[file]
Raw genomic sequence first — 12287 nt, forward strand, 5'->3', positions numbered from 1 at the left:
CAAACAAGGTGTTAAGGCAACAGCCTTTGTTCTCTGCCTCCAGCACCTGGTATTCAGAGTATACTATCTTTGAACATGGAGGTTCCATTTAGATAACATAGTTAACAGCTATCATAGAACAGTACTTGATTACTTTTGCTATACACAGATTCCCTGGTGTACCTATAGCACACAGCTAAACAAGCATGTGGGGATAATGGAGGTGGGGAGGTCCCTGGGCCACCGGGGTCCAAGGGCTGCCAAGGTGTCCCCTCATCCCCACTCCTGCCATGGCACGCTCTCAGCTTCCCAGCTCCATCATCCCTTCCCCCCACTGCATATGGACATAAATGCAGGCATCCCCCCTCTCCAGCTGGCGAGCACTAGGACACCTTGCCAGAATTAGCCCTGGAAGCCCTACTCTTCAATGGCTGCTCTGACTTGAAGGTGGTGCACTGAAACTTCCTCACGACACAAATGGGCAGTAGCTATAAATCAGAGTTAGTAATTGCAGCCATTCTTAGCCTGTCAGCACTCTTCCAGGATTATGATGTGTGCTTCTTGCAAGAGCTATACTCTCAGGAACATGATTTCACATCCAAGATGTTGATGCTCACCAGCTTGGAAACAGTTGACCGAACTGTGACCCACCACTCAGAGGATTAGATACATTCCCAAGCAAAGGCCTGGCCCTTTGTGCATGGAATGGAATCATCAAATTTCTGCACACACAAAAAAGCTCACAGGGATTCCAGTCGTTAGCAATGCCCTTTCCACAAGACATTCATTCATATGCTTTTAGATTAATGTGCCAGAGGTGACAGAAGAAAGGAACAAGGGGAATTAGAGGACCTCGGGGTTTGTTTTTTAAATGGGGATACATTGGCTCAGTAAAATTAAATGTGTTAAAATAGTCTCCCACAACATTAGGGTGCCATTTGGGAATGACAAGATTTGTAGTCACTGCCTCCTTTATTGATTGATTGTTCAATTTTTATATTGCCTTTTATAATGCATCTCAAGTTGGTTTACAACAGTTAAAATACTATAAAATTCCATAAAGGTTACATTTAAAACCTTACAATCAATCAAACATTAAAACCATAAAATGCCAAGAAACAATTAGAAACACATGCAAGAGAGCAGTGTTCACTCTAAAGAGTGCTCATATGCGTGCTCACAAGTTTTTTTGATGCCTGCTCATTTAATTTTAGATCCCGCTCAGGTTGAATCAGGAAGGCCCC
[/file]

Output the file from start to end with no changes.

Raw genomic sequence first — 12287 nt, forward strand, 5'->3', positions numbered from 1 at the left:
CAAACAAGGTGTTAAGGCAACAGCCTTTGTTCTCTGCCTCCAGCACCTGGTATTCAGAGTATACTATCTTTGAACATGGAGGTTCCATTTAGATAACATAGTTAACAGCTATCATAGAACAGTACTTGATTACTTTTGCTATACACAGATTCCCTGGTGTACCTATAGCACACAGCTAAACAAGCATGTGGGGATAATGGAGGTGGGGAGGTCCCTGGGCCACCGGGGTCCAAGGGCTGCCAAGGTGTCCCCTCATCCCCACTCCTGCCATGGCACGCTCTCAGCTTCCCAGCTCCATCATCCCTTCCCCCCACTGCATATGGACATAAATGCAGGCATCCCCCCTCTCCAGCTGGCGAGCACTAGGACACCTTGCCAGAATTAGCCCTGGAAGCCCTACTCTTCAATGGCTGCTCTGACTTGAAGGTGGTGCACTGAAACTTCCTCACGACACAAATGGGCAGTAGCTATAAATCAGAGTTAGTAATTGCAGCCATTCTTAGCCTGTCAGCACTCTTCCAGGATTATGATGTGTGCTTCTTGCAAGAGCTATACTCTCAGGAACATGATTTCACATCCAAGATGTTGATGCTCACCAGCTTGGAAACAGTTGACCGAACTGTGACCCACCACTCAGAGGATTAGATACATTCCCAAGCAAAGGCCTGGCCCTTTGTGCATGGAATGGAATCATCAAATTTCTGCACACACAAAAAAGCTCACAGGGATTCCAGTCGTTAGCAATGCCCTTTCCACAAGACATTCATTCATATGCTTTTAGATTAATGTGCCAGAGGTGACAGAAGAAAGGAACAAGGGGAATTAGAGGACCTCGGGGTTTGTTTTTTAAATGGGGATACATTGGCTCAGTAAAATTAAATGTGTTAAAATAGTCTCCCACAACATTAGGGTGCCATTTGGGAATGACAAGATTTGTAGTCACTGCCTCCTTTATTGATTGATTGTTCAATTTTTATATTGCCTTTTATAATGCATCTCAAGTTGGTTTACAACAGTTAAAATACTATAAAATTCCATAAAGGTTACATTTAAAACCTTACAATCAATCAAACATTAAAACCATAAAATGCCAAGAAACAATTAGAAACACATGCAAGAGAGCAGTGTTCACTCTAAAGAGTGCTCATATGCGTGCTCACAAGTTTTTTTGATGCCTGCTCATTTAATTTTAGATCCCGCTCAGGTTGAATCAGGAAGGCCCC